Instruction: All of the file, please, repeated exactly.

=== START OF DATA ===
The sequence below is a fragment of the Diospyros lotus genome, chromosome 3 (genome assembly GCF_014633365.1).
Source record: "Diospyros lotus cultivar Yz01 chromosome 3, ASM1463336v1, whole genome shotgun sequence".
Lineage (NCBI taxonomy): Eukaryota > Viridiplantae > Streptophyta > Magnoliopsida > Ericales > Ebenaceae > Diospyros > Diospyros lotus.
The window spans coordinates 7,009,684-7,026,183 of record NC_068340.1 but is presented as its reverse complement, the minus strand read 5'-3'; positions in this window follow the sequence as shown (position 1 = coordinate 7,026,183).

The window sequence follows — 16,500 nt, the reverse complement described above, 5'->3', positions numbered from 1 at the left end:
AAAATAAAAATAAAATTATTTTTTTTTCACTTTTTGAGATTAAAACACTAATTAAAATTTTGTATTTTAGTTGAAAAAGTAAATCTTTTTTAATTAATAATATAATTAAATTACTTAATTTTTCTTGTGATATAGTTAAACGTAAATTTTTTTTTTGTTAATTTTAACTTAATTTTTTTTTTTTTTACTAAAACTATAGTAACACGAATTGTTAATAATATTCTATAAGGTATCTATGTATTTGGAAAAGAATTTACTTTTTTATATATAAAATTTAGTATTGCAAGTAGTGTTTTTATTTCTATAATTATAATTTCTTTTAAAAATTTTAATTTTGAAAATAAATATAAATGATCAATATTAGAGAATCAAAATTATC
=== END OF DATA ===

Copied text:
The sequence below is a fragment of the Diospyros lotus genome, chromosome 3 (genome assembly GCF_014633365.1).
Source record: "Diospyros lotus cultivar Yz01 chromosome 3, ASM1463336v1, whole genome shotgun sequence".
Lineage (NCBI taxonomy): Eukaryota > Viridiplantae > Streptophyta > Magnoliopsida > Ericales > Ebenaceae > Diospyros > Diospyros lotus.
The window spans coordinates 7,009,684-7,026,183 of record NC_068340.1 but is presented as its reverse complement, the minus strand read 5'-3'; positions in this window follow the sequence as shown (position 1 = coordinate 7,026,183).

The window sequence follows — 16,500 nt, the reverse complement described above, 5'->3', positions numbered from 1 at the left end:
AAAATAAAAATAAAATTATTTTTTTTTCACTTTTTGAGATTAAAACACTAATTAAAATTTTGTATTTTAGTTGAAAAAGTAAATCTTTTTTAATTAATAATATAATTAAATTACTTAATTTTTCTTGTGATATAGTTAAACGTAAATTTTTTTTTTGTTAATTTTAACTTAATTTTTTTTTTTTTTACTAAAACTATAGTAACACGAATTGTTAATAATATTCTATAAGGTATCTATGTATTTGGAAAAGAATTTACTTTTTTATATATAAAATTTAGTATTGCAAGTAGTGTTTTTATTTCTATAATTATAATTTCTTTTAAAAATTTTAATTTTGAAAATAAATATAAATGATCAATATTAGAGAATCAAAATTATC